The mother of computer hacker Gary McKinnon laid down the gauntlet to president Barack Obama, challenging him to pardon her son, as it was announced he will face no further criminal charges in the UK.
Mr McKinnon's mother, Janis Sharp, who said the news on Friday was "amazing because it's my birthday", continued: "I feel fantastic, it's just wonderful. The next thing I would like to get, impossible though it seems, would be a pardon from President Obama.
"I think it's possible because I think Obama seems like a good person and so does his wife."
"Gary was tearful because of the relief - he was so scared. It's going to be such a nice Christmas not to have everything hanging over us.
"It's good that the CPS have done this, but I'm surprised because the prosecutors could have given them evidence."
Ms Sharp said she hoped that the US authorities would now drop their extradition warrant for Mr McKinnon.
She told BBC News the case had been "life-destroying".
"Gary admitted to the intrusion, he always denied the damage," she said.
"I feel the 10 years have been gruelling, it's been life-destroying. It's difficult to explain how bad it's been.
"To have this over is amazing. Gary's gone through enough. Other people have been accused of more serious hacking in this country and they've been given a £1,000 fine and a very short community sentence.
"Gary regrets what he's done. He wishes he hadn't done it. He wishes he hadn't upset the Americans. We all regret it. But I'm grateful to Theresa May that this is all over now."
Mr McKinnon, who has Asperger's syndrome, was permitted to stay in the UK on human rights grounds in October.
Medical reports showed he was very likely to try to kill himself if extradited, despite being accused by US prosecutors of "the biggest military computer hack of all time."
McKinnon's lawyer Karen Todner said: "I have mixed feelings about this - I am pleased he is not going to be prosecuted because I wouldn't want to think he would ever spend any time in prison given his mental situation.
"But I am disappointed because the extradition warrant is still outstanding because he can't travel anywhere outside of the UK and will have this hanging over him until it's resolved.
"We have discussed approaching president Obama and asking for a pardon."
The 46-year-old computer hacker from Wood Green, north London, claims he was simply looking for evidence of UFOs.
He would have faced up to 60 years in prison if convicted in the US.
Director of Public Prosecutions Keir Starmer QC said the decision not to charge Gary McKinnon was based on the fact that most of the witnesses and physical evidence was in the US.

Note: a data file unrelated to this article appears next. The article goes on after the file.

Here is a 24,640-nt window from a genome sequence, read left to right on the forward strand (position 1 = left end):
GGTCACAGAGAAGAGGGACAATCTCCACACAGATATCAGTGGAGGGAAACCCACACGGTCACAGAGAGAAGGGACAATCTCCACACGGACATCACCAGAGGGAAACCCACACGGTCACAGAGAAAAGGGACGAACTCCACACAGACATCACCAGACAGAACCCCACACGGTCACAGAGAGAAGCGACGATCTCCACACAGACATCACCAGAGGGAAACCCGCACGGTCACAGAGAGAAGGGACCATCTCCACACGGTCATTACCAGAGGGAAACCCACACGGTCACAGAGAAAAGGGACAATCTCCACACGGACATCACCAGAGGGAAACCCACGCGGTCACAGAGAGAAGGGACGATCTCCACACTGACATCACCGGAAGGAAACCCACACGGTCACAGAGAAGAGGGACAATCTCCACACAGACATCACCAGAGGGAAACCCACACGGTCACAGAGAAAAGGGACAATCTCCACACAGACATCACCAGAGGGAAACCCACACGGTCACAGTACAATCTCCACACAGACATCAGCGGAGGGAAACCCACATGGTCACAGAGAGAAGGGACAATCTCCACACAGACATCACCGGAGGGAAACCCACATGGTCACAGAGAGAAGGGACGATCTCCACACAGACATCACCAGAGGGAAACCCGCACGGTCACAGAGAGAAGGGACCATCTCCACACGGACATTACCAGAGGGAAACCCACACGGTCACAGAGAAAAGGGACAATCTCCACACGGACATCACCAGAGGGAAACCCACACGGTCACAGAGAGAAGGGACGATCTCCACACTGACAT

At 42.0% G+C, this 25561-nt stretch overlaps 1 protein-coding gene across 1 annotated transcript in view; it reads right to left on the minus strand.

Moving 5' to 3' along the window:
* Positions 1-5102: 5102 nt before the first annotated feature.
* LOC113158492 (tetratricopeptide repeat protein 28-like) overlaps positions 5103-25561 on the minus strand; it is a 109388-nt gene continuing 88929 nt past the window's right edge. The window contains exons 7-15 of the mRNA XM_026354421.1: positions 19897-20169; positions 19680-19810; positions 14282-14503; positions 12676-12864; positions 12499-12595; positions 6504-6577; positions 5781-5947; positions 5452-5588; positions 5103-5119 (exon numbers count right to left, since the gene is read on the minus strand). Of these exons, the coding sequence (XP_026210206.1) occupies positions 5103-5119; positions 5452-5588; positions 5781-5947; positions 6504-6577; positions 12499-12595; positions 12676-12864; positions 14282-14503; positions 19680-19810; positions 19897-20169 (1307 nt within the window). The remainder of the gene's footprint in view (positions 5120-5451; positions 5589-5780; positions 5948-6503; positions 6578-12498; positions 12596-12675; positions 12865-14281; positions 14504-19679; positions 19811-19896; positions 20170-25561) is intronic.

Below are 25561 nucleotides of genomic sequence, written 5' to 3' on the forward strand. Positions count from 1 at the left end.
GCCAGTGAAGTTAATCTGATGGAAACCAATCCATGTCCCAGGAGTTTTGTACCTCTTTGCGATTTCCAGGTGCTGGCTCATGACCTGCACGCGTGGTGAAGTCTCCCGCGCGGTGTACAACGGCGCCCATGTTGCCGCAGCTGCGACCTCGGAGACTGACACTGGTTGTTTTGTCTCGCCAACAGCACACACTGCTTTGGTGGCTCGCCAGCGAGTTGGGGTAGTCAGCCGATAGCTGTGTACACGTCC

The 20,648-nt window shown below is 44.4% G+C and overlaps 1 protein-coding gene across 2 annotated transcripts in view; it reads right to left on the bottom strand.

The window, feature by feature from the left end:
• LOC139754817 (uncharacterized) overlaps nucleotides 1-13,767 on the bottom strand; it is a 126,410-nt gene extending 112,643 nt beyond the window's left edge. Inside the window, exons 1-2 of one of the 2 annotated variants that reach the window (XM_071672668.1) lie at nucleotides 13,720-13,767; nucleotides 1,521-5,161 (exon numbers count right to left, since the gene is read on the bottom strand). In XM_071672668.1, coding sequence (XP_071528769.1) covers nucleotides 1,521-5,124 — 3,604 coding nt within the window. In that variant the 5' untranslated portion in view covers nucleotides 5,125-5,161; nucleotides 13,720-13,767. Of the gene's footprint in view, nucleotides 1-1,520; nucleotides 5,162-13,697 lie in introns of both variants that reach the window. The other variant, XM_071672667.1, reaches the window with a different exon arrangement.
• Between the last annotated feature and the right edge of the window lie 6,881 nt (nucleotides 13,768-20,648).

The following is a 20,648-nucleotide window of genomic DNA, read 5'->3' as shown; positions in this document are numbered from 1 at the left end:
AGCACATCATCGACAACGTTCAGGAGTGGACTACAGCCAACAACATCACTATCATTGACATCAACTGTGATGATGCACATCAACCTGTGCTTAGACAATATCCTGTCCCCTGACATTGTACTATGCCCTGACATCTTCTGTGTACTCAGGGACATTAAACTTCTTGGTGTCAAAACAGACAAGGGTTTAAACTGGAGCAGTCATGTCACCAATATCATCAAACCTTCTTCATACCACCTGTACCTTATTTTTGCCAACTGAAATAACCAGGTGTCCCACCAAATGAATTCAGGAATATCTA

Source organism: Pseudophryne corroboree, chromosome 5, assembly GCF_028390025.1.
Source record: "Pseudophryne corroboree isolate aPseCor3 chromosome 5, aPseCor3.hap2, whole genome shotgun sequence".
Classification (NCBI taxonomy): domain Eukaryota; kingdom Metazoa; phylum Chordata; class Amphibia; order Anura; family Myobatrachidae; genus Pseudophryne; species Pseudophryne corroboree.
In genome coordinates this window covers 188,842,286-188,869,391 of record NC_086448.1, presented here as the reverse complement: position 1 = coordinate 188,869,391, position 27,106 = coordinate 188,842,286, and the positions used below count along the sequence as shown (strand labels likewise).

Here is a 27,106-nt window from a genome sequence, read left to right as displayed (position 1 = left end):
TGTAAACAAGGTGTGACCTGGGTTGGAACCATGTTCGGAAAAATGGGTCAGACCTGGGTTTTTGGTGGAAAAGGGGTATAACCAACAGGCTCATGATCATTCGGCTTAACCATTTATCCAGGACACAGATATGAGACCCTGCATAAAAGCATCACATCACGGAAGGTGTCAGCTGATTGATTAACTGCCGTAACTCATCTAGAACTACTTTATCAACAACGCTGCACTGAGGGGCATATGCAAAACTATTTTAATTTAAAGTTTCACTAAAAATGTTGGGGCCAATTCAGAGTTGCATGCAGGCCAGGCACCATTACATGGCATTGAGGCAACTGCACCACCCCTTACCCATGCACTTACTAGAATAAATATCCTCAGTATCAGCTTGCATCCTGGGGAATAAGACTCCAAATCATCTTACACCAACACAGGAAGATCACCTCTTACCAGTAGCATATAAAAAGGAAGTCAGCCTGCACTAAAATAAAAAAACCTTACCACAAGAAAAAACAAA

He said the CPS and the police met US officials to discuss the possibility of bringing witnesses and evidence to England.
However the potential difficulties in bringing a case because of the passage of time, the logistics of transferring sensitive evidence and the participation of US government witnesses in the trial meant the "prospects of a conviction against Mr McKinnon which reflects the full extent of his alleged criminality are not high."
The joint statement by Keir Starmer QC, Director of Public Prosecutions, and Assistant Commissioner of the Metropolitan Police Service Mark Rowley added: "Against this background, the joint CPS/police panel recommended to the Assistant Commissioner of the Metropolitan Police that he should not commence a new criminal investigation into Mr McKinnon. The Assistant Commissioner of the Metropolitan Police has accepted that advice."
Both prime minister David Cameron, who held talks on the case with president Barack Obama, and his deputy, Nick Clegg, previously condemned plans to send him to the US.
In an October statement, a spokeswoman for the US Department of Justice said: "The United States is disappointed by the UK home secretary's decision not to extradite Gary McKinnon, particularly given the past decisions of the UK courts and prior home secretaries that he should face trial in the United States.
"We note that the home secretary has described this case as exceptional and thus this decision does not set a precedent for future cases."
McKinnon, from Wood Green, north London, was arrested in 2002, and then again in 2005, before an order for his extradition was made in July 2006 under the 2003 Extradition Act.
That triggered three successive applications for judicial review and questions about the fairness of the UK-US extradition treaty, which critics claim is one-sided.Suggest a correction